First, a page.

When We Give Thanks

When We Give Thanks

From A 4th Course of Chicken Soup for the Soul

When We Give Thanks

Kind words do not cost much.. .. Yet they accomplish much.

Blaise Pascal

We always celebrated Dad’s November birthday on Thanksgiving Day, even after he entered a nursing home. As years went on, these events took on a double meaning for me—a traditional birthday party for Dad, and a personal thanking for all he had been to me in my life.

When we knew that it might be his last birthday, the whole family decided to rearrange Thanksgiving plans and come together for a huge Grandpa Simon birthday celebration at the nursing home. It was a crowded party with lots of noise and abundant food. Dad was having the time of his life. He was a marvelous storyteller, and here was the biggest captive audience he’d ever had. The party crackled around him.

During a quiet moment, I announced that it was now Dad’s turn to listen to some stories for a change. I wanted everyone to tell Grandpa Simon what we loved about him. The room became still, and even Dad was quiet as his family crowded around him, like subjects around the throne.

One after another, people told stories from their hearts, while Dad listened with wet, flashing blue eyes. People recalled all kinds of lost memories—stories about when they were little, stories about when Dad was young, stories that are shared family treasures. Then someone told the story of Mother and the vase.. .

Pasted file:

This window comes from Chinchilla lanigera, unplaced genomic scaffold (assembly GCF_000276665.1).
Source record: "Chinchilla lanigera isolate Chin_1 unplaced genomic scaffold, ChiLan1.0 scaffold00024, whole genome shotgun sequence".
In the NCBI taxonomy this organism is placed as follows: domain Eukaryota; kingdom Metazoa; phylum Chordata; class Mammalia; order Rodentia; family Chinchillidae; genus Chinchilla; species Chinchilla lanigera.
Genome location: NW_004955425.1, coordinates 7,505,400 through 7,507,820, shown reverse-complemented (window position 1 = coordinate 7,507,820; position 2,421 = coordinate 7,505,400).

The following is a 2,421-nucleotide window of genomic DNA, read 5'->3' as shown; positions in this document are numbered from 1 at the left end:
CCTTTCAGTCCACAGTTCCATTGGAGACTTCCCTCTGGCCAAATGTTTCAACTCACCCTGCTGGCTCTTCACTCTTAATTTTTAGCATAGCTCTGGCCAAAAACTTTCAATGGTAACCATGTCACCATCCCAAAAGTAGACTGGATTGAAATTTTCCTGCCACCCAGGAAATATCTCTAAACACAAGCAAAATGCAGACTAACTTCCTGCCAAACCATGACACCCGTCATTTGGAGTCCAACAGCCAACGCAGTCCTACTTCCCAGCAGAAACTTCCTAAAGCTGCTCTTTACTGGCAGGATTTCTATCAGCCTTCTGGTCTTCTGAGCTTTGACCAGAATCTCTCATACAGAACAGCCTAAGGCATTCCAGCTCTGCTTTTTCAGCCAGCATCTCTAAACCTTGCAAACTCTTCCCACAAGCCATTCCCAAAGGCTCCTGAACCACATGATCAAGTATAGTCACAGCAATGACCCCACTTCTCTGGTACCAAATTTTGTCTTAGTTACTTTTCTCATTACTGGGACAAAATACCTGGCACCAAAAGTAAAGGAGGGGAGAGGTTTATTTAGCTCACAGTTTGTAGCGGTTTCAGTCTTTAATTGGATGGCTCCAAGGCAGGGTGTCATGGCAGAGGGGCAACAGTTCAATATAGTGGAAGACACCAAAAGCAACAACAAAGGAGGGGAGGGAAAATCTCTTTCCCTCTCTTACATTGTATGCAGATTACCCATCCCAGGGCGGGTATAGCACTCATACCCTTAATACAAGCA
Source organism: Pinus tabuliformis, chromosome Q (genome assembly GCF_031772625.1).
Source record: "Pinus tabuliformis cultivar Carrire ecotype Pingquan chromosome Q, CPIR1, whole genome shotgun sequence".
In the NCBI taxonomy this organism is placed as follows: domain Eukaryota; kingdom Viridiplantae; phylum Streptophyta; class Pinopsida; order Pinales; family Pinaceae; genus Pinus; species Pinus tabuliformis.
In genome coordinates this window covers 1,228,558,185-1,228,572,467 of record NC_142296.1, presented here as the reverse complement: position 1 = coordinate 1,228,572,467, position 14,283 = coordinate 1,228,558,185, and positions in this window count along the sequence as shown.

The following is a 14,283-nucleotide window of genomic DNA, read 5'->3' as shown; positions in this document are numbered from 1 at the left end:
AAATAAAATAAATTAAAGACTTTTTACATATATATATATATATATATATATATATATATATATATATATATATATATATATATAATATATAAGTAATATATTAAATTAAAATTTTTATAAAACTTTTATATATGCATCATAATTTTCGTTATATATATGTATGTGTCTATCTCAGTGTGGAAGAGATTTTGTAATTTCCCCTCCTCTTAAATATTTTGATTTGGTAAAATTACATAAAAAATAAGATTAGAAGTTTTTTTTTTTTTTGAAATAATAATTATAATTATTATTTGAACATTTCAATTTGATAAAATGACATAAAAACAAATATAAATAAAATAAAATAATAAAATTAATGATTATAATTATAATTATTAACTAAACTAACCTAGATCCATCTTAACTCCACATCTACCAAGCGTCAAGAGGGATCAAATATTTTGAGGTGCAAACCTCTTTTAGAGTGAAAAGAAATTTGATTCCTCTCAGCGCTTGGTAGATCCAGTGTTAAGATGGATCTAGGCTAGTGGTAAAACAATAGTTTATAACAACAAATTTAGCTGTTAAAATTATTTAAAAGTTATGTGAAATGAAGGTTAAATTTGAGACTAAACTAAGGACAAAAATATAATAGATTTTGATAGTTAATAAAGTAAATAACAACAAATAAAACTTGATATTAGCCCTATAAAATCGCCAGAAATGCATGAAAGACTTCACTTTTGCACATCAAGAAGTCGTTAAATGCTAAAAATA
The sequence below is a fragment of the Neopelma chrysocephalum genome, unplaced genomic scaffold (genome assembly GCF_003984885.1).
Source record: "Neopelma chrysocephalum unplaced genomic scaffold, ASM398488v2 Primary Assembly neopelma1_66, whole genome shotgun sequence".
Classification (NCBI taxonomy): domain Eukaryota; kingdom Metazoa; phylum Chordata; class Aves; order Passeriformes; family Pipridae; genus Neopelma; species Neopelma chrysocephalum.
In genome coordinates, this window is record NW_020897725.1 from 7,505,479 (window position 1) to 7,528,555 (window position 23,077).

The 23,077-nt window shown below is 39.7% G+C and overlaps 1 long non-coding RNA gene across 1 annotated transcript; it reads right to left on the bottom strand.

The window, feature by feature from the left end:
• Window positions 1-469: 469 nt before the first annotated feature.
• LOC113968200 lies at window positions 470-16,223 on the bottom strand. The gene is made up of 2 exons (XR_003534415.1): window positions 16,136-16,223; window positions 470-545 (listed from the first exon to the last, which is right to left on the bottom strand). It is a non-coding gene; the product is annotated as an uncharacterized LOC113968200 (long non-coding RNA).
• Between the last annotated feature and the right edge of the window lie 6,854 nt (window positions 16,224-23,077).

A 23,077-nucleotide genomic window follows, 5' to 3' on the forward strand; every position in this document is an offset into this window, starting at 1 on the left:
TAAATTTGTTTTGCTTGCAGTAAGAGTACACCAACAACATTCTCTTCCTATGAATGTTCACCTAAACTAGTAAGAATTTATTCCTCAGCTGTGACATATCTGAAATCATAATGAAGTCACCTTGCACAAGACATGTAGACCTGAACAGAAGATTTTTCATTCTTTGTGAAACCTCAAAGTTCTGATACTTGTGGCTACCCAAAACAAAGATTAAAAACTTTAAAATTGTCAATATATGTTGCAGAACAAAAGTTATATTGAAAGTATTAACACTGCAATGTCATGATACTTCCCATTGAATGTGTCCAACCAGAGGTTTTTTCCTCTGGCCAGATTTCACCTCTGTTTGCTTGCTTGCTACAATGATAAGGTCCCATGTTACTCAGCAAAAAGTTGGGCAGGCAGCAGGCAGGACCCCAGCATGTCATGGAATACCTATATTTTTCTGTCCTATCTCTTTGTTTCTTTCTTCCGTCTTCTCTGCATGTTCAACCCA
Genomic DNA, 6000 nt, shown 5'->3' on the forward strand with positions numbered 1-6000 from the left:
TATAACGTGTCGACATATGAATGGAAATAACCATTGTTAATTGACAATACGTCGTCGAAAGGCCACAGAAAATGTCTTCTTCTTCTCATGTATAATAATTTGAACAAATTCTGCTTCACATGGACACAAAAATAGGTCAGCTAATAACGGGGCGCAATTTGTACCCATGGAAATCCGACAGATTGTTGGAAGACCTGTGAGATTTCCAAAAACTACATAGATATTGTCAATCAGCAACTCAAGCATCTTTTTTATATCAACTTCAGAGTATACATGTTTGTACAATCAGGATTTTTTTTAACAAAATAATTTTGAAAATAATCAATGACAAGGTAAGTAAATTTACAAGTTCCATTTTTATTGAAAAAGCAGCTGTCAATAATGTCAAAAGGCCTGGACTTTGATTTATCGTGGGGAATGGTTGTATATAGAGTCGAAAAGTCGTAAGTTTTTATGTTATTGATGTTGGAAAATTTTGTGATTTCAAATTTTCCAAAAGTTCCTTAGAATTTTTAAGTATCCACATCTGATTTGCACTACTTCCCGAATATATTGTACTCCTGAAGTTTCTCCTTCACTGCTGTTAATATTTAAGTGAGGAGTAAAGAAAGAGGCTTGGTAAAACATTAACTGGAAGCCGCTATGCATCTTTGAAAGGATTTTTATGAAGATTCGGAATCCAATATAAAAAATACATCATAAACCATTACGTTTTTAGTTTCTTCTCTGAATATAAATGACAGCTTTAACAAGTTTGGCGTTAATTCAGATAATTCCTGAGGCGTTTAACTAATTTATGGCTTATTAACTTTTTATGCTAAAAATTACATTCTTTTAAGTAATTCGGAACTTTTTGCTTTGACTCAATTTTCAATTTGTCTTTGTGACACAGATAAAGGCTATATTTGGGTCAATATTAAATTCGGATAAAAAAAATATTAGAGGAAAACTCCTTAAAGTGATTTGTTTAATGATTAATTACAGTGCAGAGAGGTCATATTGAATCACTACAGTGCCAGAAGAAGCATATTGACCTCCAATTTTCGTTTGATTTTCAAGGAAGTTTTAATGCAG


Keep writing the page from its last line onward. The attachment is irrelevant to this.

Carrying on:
My mother was a short stocky woman, who always bent over the table to read the newspaper. Leaning her elbows on the table to support her chin, her body made a perfect right angle. One night, Dad placed her precious gold-plated vase, a family heirloom, right on her fanny at her body’s angle. She couldn’t move, couldn’t stop from laughing, and screamed for help through her tears, while the vase teetered precariously. We all rolled on the floor laughing until Dad finally rescued the vase.

The stories flowed. Each one seemed to trigger the memory of two more. Even the littlest grandchildren couldn’t wait to tell Dad why they loved him. For a man who had been kind to so many hundreds of people in his life, here was our chance to celebrate him.

A few months later, at Dad’s memorial service, we more fully realized what we had given Dad that night. Those were the stories people normally tell at a funeral, after a loved one is no longer around to hear the words. They are told, then, full of tears, with the hope that the departed will somehow hear the outpouring of love. But we had given those loving memories to Dad in life, told through laughter, accompanied by hugs and joy. He had them to hold and roll over in his mind during his last months and days.

Words do matter, and they are enough. We just need to say them, to speak them publicly to the ones we love, for everyone else to hear. That’s the way to give back love, and our chance to celebrate a person in life.

Sidney B. Simon

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